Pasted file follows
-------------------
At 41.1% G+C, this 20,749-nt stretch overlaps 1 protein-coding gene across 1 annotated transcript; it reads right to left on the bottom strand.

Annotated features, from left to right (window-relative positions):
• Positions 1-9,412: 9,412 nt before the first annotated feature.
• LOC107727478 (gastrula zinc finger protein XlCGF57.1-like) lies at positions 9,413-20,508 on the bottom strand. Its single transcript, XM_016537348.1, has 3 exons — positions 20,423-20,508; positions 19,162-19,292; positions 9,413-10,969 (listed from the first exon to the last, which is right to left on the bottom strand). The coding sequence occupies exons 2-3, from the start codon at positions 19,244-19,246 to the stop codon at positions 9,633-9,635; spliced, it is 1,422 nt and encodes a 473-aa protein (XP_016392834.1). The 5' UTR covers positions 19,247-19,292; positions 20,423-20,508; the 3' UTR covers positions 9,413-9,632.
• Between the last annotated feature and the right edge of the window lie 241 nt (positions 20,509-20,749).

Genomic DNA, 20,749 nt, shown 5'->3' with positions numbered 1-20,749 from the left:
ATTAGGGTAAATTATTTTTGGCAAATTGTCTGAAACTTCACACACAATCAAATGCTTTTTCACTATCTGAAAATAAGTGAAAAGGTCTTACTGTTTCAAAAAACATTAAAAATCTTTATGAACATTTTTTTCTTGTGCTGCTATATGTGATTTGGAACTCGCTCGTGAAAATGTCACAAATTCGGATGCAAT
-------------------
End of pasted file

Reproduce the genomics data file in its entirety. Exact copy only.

At 41.1% G+C, this 20,749-nt stretch overlaps 1 protein-coding gene across 1 annotated transcript; it reads right to left on the bottom strand.

Annotated features, from left to right (window-relative positions):
• Positions 1-9,412: 9,412 nt before the first annotated feature.
• LOC107727478 (gastrula zinc finger protein XlCGF57.1-like) lies at positions 9,413-20,508 on the bottom strand. Its single transcript, XM_016537348.1, has 3 exons — positions 20,423-20,508; positions 19,162-19,292; positions 9,413-10,969 (listed from the first exon to the last, which is right to left on the bottom strand). The coding sequence occupies exons 2-3, from the start codon at positions 19,244-19,246 to the stop codon at positions 9,633-9,635; spliced, it is 1,422 nt and encodes a 473-aa protein (XP_016392834.1). The 5' UTR covers positions 19,247-19,292; positions 20,423-20,508; the 3' UTR covers positions 9,413-9,632.
• Between the last annotated feature and the right edge of the window lie 241 nt (positions 20,509-20,749).

Genomic DNA, 20,749 nt, shown 5'->3' with positions numbered 1-20,749 from the left:
ATTAGGGTAAATTATTTTTGGCAAATTGTCTGAAACTTCACACACAATCAAATGCTTTTTCACTATCTGAAAATAAGTGAAAAGGTCTTACTGTTTCAAAAAACATTAAAAATCTTTATGAACATTTTTTTCTTGTGCTGCTATATGTGATTTGGAACTCGCTCGTGAAAATGTCACAAATTCGGATGCAAT